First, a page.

Puerto Rico’s sole electric utility provider, Puerto Rico Electric Power Authority (PREPA), has chosen Sunrun as the installation company and battery provider for the island’s first virtual power plant (VPP). The 17-MW VPP will network together more than 7,000 Sunrun solar + storage systems installed on homes.
“Puerto Ricans are ready to make the move to reliable independent clean energy solutions that will increase their sense of safety and security in their own homes,” said Sunrun CEO Mary Powell. “We’re solving energy insecurity on the island by switching the model so that solar energy is generated on rooftops and stored in batteries to power each home, and then shared with neighbors, creating a clean shared energy economy. That way, residents not only have control over their energy at home, but can also share power with their community and be compensated for it.”
Sunrun will spend the next year enrolling customers into the program and begin networked dispatches in 2024. Customers will benefit from the cost savings of on-site energy generation and backup power and will also be compensated in exchange for strategically sharing their stored energy with Puerto Rico’s power grid, creating a shared clean energy economy. Batteries enrolled in the VPP will continue maintaining adequate backup reserves to power through potential grid outages at participants’ homes. All customers with batteries are also eligible to enroll and can opt out at any point during the 10-year program.
In 2019, two years after Hurricane Maria dismantled the island’s electric grid, the Puerto Rico Energy Public Policy Act was passed by the Legislature to set the parameters for a forward-looking energy system that maximizes distributed generation. The Puerto Rico Energy Bureau (PREB) determined that VPPs were key to achieving the legislation’s goals of building a resilient and robust energy system and meeting Puerto Rico’s renewable portfolio standards.
Coupled with increasing utility rates — some of the highest in the United States — and reliance on the old, poorly maintained fossil fuel power plants, Puerto Rico has seen a transformational shift away from an unreliable energy system, with tens of thousands of Puerto Ricans now with rooftop solar and batteries. Earlier this fall, Hurricane Fiona knocked out the island’s power grid, leaving more than three million residents in the dark. Sunrun customers on the island were able to power through the extended outages. Sunrun solar + battery systems provided more than 350,000 hours of backup power to thousands of homes.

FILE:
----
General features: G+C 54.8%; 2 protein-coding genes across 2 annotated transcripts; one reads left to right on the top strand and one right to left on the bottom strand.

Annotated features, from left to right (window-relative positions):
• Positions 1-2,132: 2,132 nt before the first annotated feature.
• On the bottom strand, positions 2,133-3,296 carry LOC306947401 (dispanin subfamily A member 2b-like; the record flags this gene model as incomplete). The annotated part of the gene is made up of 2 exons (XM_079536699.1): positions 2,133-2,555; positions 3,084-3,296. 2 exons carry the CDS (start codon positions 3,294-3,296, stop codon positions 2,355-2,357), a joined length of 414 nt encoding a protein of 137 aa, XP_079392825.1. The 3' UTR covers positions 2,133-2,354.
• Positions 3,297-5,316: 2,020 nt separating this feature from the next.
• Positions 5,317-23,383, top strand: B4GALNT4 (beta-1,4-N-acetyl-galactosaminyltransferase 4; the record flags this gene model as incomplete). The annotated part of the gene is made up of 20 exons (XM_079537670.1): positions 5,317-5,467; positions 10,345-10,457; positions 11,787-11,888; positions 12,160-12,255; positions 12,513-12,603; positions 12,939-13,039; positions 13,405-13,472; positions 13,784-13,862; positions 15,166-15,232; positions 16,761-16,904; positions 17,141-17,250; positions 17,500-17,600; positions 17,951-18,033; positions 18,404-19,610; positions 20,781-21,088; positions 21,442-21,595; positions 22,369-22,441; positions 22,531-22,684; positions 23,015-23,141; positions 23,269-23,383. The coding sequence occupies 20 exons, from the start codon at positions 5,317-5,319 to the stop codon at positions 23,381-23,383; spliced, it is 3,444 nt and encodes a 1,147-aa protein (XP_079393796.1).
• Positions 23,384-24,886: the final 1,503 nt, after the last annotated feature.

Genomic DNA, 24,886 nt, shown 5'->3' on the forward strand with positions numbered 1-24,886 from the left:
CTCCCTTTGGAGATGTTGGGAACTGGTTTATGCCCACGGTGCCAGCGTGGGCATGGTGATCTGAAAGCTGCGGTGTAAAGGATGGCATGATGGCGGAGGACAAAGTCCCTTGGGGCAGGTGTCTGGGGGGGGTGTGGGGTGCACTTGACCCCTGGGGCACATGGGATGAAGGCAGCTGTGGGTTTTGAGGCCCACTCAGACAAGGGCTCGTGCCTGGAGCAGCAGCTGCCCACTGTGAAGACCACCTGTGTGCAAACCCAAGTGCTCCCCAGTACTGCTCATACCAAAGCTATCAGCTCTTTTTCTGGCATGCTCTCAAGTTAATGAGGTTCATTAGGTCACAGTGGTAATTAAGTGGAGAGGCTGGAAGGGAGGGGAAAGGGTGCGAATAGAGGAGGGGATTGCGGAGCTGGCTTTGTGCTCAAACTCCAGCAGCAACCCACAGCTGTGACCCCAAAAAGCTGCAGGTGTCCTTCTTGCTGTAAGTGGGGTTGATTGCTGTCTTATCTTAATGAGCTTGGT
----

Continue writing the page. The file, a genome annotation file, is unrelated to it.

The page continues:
“My solar and battery system kept my lights on and my family safe during Hurricane Fiona,” said Hector Jimenez, a Sunrun customer in San Juan. “My neighbors relied on diesel to run their generators and started to worry when fuel supply began to run low. I was able to help them out by charging up portable batteries and lending them to people in the community who needed electricity.”
“Because of the solar battery system we installed on the roof of our station after Hurricane Maria, our communications systems were powered all night and day during Fiona, enabling us to respond to emergency calls,” said former San Juan Metro Fire Station Lt. Francisco Cruz.
The Governing Board of the Puerto Rico Electric Power Authority approved the terms of the agreement on October 26, 2022, and the agreement is subject to regulatory sign-off by the Puerto Rico Energy Bureau and the Fiscal Oversight Management Board.
News item from Sunrun